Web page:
As you’d probably expect from Bordeaux’s most consistent appellation, no one has put a foot wrong in St Julien in 2009. Outstanding wines have been made at Chateau Léoville-Barton and Léoville Poyferre and Chateau St Pierre has produced an absolute blinder. All three are junior first growths. The same could probably be said of Chateau Léoville-Las-Cases and Chateau Ducru Beaucaillou I imagine but they don’t show at the UGC. Chateau Langoa Barton has produced a phenomenal wine too and Branaire-Ducru, Gruaud Larose and Lagrange are all impeccable. Chateau Beychevelle looked a tad bottle shocked. It was such a wonderful wine from barrel, I’m sure this will settle. Chateau Talbot also looks good. Finally a word about Chateau Gloria which, as I mentioned a month back, has produced a wonderfully precocious and vibrant St Julien at a fraction of the cost of its peers.
Posts Tagged ‘Chateau Gruaud Larose’
So we have a week to collect ourselves during Vinexpo, Bordeaux’s wine trade fair that runs this week, to assess just where we are with the controversial release prices of the 2010 Bordeaux vintage. If you thought prices for 2009 were a bit heady then so far the prices of some 2010s have been eye-watering. In certain notable cases prices are up 40% year on year and that on top of similar increases last year. You wonder why Bank of England chief Mervyn King is losing sleep about the UK’s paltry 4.5% inflation rate. Small beer Merv, get with it. Bordeaux’s up ten times as much.
St Julien didn’t quite knock me out in 2010 as it did in 2009 but then that was an amazing, atypical year. And that doesn’t mean that this isn’t a great vintage here or that the quality is uneven. The appellation remains the benchmark for homogeneity. Great wines have been produced at Chateau Léoville-Las-Cases and Chateau Léoville Poyferré, both terrific are. Chateau Gruaud Larose is also looking wonderful in 2010, as good, but different from 2009 in fact. Chateau St Pierre also looks strong very strong. Still there is a lot of grip here, even the best wines, so fresh was the acidity and considerable the tannin in this fascinating vintage.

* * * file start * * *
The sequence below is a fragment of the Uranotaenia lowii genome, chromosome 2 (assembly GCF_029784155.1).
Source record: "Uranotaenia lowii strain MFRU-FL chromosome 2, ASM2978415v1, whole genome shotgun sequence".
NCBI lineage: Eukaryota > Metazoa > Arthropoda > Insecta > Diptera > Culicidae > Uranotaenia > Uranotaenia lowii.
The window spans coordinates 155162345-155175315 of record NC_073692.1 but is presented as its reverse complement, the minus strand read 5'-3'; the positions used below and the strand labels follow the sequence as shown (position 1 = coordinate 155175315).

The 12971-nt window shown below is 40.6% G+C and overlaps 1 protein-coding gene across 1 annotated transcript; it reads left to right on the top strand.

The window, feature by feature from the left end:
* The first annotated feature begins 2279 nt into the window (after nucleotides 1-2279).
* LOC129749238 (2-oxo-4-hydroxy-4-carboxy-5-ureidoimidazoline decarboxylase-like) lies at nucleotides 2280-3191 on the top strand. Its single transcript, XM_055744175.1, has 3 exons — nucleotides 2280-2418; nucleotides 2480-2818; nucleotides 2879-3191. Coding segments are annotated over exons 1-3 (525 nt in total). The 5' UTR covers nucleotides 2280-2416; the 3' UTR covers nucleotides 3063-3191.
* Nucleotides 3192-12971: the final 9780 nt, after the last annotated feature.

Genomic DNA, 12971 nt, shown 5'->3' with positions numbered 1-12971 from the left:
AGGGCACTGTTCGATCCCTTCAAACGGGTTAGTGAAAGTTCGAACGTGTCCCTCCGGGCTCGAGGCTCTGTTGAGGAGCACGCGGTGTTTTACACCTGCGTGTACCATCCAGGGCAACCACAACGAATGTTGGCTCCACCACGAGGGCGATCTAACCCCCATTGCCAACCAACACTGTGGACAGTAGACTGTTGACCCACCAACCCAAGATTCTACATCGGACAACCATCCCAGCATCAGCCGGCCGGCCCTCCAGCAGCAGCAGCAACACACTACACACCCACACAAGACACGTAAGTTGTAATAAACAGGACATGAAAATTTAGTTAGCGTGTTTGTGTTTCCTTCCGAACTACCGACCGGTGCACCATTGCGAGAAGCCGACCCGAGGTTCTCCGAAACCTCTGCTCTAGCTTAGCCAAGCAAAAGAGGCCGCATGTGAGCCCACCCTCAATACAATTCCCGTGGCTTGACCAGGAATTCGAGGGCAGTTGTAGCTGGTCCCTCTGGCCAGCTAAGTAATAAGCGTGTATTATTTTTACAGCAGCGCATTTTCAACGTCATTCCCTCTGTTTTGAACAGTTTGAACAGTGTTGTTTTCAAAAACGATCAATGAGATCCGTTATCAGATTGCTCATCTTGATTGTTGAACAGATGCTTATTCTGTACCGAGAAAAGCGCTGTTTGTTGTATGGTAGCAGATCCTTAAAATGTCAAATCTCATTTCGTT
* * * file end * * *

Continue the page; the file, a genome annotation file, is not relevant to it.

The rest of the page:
Here’s is a brief summary of the top Bordeaux 2009 wines I tasted in late March and early April. Big caveats here in the selection. Although I did taste 160 plus 2009s, I didn’t get to all the Chateaux I wanted to in the trip. The most notable omissions in the Médoc were, Cos d’Estournel, Montrose, Latour, Pontet Canet, Ducru, Las Cases and Palmer, in Pessac-Léognan Haut-Brion and La Mission, in St Emilion Cheval Blanc and Ausone and the JP Moueix properties in Pomerol, obviously Pétrus, Lafleur-Pétrus and Trotanoy. I tasted most of the Sauternes with the exception of d’Yqyem and Climens. These taken together are clearly an important bunch! I hope to visit these properties in the coming months so news on them will follow when I do. Anyway, here are the scores of my best so far. Hope it’s useful.